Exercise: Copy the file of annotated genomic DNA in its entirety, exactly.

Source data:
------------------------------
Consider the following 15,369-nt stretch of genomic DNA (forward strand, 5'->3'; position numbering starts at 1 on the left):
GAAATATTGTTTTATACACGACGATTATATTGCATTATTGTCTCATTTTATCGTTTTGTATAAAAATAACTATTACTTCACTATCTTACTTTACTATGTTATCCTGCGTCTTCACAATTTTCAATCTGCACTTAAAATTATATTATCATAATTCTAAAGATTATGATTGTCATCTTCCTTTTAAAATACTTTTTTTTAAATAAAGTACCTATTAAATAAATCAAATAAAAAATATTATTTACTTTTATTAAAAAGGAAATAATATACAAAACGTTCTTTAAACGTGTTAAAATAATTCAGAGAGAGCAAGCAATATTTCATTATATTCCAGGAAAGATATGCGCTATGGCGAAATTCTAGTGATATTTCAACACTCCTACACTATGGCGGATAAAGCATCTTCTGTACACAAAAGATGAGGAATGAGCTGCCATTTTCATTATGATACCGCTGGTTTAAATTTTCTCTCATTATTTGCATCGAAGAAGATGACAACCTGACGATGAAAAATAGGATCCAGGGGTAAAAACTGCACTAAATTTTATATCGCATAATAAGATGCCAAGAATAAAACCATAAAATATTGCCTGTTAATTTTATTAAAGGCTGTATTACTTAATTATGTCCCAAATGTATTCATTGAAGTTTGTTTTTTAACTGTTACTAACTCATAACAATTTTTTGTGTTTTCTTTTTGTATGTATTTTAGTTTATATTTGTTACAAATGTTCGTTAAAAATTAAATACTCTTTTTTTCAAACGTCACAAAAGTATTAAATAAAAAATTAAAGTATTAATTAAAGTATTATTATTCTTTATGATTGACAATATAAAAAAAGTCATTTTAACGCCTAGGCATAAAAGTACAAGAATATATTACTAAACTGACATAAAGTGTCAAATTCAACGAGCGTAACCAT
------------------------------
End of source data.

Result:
Consider the following 15,369-nt stretch of genomic DNA (forward strand, 5'->3'; position numbering starts at 1 on the left):
GAAATATTGTTTTATACACGACGATTATATTGCATTATTGTCTCATTTTATCGTTTTGTATAAAAATAACTATTACTTCACTATCTTACTTTACTATGTTATCCTGCGTCTTCACAATTTTCAATCTGCACTTAAAATTATATTATCATAATTCTAAAGATTATGATTGTCATCTTCCTTTTAAAATACTTTTTTTTAAATAAAGTACCTATTAAATAAATCAAATAAAAAATATTATTTACTTTTATTAAAAAGGAAATAATATACAAAACGTTCTTTAAACGTGTTAAAATAATTCAGAGAGAGCAAGCAATATTTCATTATATTCCAGGAAAGATATGCGCTATGGCGAAATTCTAGTGATATTTCAACACTCCTACACTATGGCGGATAAAGCATCTTCTGTACACAAAAGATGAGGAATGAGCTGCCATTTTCATTATGATACCGCTGGTTTAAATTTTCTCTCATTATTTGCATCGAAGAAGATGACAACCTGACGATGAAAAATAGGATCCAGGGGTAAAAACTGCACTAAATTTTATATCGCATAATAAGATGCCAAGAATAAAACCATAAAATATTGCCTGTTAATTTTATTAAAGGCTGTATTACTTAATTATGTCCCAAATGTATTCATTGAAGTTTGTTTTTTAACTGTTACTAACTCATAACAATTTTTTGTGTTTTCTTTTTGTATGTATTTTAGTTTATATTTGTTACAAATGTTCGTTAAAAATTAAATACTCTTTTTTTCAAACGTCACAAAAGTATTAAATAAAAAATTAAAGTATTAATTAAAGTATTATTATTCTTTATGATTGACAATATAAAAAAAGTCATTTTAACGCCTAGGCATAAAAGTACAAGAATATATTACTAAACTGACATAAAGTGTCAAATTCAACGAGCGTAACCAT